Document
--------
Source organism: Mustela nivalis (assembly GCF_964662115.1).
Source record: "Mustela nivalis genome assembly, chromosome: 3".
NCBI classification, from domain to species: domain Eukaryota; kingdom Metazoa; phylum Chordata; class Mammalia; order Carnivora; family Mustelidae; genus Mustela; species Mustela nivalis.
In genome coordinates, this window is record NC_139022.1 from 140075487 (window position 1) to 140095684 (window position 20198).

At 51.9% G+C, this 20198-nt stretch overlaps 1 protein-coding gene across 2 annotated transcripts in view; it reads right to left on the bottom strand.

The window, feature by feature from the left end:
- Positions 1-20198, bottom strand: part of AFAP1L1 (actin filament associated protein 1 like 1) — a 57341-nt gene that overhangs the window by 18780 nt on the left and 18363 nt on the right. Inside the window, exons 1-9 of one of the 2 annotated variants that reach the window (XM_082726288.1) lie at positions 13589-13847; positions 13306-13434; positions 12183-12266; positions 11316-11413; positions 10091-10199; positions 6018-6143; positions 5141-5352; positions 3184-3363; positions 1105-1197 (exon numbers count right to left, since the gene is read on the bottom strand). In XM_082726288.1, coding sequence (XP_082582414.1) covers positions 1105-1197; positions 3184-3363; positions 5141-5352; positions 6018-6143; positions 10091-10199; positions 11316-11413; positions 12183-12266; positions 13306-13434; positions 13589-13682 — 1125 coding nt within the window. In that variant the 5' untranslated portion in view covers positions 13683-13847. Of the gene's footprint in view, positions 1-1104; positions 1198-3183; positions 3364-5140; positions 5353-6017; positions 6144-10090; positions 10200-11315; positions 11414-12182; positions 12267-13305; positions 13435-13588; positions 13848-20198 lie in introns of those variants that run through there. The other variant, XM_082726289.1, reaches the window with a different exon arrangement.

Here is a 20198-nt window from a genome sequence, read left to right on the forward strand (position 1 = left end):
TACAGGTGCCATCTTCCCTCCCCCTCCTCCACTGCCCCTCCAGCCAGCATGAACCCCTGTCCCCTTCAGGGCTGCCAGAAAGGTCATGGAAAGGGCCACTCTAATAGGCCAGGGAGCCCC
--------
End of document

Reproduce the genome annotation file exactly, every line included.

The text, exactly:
Source organism: Mustela nivalis (assembly GCF_964662115.1).
Source record: "Mustela nivalis genome assembly, chromosome: 3".
NCBI classification, from domain to species: domain Eukaryota; kingdom Metazoa; phylum Chordata; class Mammalia; order Carnivora; family Mustelidae; genus Mustela; species Mustela nivalis.
In genome coordinates, this window is record NC_139022.1 from 140075487 (window position 1) to 140095684 (window position 20198).

At 51.9% G+C, this 20198-nt stretch overlaps 1 protein-coding gene across 2 annotated transcripts in view; it reads right to left on the bottom strand.

The window, feature by feature from the left end:
- Positions 1-20198, bottom strand: part of AFAP1L1 (actin filament associated protein 1 like 1) — a 57341-nt gene that overhangs the window by 18780 nt on the left and 18363 nt on the right. Inside the window, exons 1-9 of one of the 2 annotated variants that reach the window (XM_082726288.1) lie at positions 13589-13847; positions 13306-13434; positions 12183-12266; positions 11316-11413; positions 10091-10199; positions 6018-6143; positions 5141-5352; positions 3184-3363; positions 1105-1197 (exon numbers count right to left, since the gene is read on the bottom strand). In XM_082726288.1, coding sequence (XP_082582414.1) covers positions 1105-1197; positions 3184-3363; positions 5141-5352; positions 6018-6143; positions 10091-10199; positions 11316-11413; positions 12183-12266; positions 13306-13434; positions 13589-13682 — 1125 coding nt within the window. In that variant the 5' untranslated portion in view covers positions 13683-13847. Of the gene's footprint in view, positions 1-1104; positions 1198-3183; positions 3364-5140; positions 5353-6017; positions 6144-10090; positions 10200-11315; positions 11414-12182; positions 12267-13305; positions 13435-13588; positions 13848-20198 lie in introns of those variants that run through there. The other variant, XM_082726289.1, reaches the window with a different exon arrangement.

Here is a 20198-nt window from a genome sequence, read left to right on the forward strand (position 1 = left end):
TACAGGTGCCATCTTCCCTCCCCCTCCTCCACTGCCCCTCCAGCCAGCATGAACCCCTGTCCCCTTCAGGGCTGCCAGAAAGGTCATGGAAAGGGCCACTCTAATAGGCCAGGGAGCCCC